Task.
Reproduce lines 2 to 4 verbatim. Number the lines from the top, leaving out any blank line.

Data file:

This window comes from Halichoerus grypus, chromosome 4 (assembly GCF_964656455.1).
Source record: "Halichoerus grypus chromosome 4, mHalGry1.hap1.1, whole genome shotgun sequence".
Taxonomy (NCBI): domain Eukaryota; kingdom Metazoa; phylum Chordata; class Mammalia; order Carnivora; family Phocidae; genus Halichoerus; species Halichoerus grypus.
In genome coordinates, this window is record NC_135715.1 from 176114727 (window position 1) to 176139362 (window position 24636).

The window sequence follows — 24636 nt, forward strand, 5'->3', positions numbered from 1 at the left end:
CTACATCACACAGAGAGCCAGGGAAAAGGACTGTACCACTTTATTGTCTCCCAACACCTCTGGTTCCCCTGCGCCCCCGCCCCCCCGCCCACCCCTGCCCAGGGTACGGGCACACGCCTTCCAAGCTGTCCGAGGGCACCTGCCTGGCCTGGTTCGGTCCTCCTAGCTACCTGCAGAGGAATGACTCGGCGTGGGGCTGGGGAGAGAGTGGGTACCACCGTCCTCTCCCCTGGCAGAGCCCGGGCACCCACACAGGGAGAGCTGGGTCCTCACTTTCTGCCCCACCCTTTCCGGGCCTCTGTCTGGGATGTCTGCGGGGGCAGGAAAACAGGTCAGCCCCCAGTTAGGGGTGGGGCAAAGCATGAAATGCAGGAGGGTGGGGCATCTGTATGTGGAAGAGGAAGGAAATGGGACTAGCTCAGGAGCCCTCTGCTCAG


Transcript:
Source record: "Halichoerus grypus chromosome 4, mHalGry1.hap1.1, whole genome shotgun sequence".
Taxonomy (NCBI): domain Eukaryota; kingdom Metazoa; phylum Chordata; class Mammalia; order Carnivora; family Phocidae; genus Halichoerus; species Halichoerus grypus.
In genome coordinates, this window is record NC_135715.1 from 176114727 (window position 1) to 176139362 (window position 24636).